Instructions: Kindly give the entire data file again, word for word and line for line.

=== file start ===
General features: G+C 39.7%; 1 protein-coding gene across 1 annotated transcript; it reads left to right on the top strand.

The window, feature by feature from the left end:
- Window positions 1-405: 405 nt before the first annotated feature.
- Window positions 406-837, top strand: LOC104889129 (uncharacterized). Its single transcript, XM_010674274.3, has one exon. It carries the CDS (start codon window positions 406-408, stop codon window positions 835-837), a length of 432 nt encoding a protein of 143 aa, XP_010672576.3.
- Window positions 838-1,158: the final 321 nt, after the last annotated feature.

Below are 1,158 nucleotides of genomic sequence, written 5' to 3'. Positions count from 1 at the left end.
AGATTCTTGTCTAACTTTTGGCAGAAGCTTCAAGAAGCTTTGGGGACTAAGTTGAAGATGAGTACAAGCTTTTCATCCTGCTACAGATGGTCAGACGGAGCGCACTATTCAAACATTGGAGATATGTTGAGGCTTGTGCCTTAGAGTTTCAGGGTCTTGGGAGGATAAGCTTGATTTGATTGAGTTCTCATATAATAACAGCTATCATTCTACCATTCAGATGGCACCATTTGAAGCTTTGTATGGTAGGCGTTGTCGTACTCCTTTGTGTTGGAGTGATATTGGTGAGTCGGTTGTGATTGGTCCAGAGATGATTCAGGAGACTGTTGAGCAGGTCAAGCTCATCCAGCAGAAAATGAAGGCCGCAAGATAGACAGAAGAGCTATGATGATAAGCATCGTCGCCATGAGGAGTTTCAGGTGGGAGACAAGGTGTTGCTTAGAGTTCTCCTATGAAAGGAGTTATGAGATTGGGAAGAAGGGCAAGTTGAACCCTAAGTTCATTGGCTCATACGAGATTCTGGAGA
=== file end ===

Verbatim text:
General features: G+C 39.7%; 1 protein-coding gene across 1 annotated transcript; it reads left to right on the top strand.

The window, feature by feature from the left end:
- Window positions 1-405: 405 nt before the first annotated feature.
- Window positions 406-837, top strand: LOC104889129 (uncharacterized). Its single transcript, XM_010674274.3, has one exon. It carries the CDS (start codon window positions 406-408, stop codon window positions 835-837), a length of 432 nt encoding a protein of 143 aa, XP_010672576.3.
- Window positions 838-1,158: the final 321 nt, after the last annotated feature.

Below are 1,158 nucleotides of genomic sequence, written 5' to 3'. Positions count from 1 at the left end.
AGATTCTTGTCTAACTTTTGGCAGAAGCTTCAAGAAGCTTTGGGGACTAAGTTGAAGATGAGTACAAGCTTTTCATCCTGCTACAGATGGTCAGACGGAGCGCACTATTCAAACATTGGAGATATGTTGAGGCTTGTGCCTTAGAGTTTCAGGGTCTTGGGAGGATAAGCTTGATTTGATTGAGTTCTCATATAATAACAGCTATCATTCTACCATTCAGATGGCACCATTTGAAGCTTTGTATGGTAGGCGTTGTCGTACTCCTTTGTGTTGGAGTGATATTGGTGAGTCGGTTGTGATTGGTCCAGAGATGATTCAGGAGACTGTTGAGCAGGTCAAGCTCATCCAGCAGAAAATGAAGGCCGCAAGATAGACAGAAGAGCTATGATGATAAGCATCGTCGCCATGAGGAGTTTCAGGTGGGAGACAAGGTGTTGCTTAGAGTTCTCCTATGAAAGGAGTTATGAGATTGGGAAGAAGGGCAAGTTGAACCCTAAGTTCATTGGCTCATACGAGATTCTGGAGA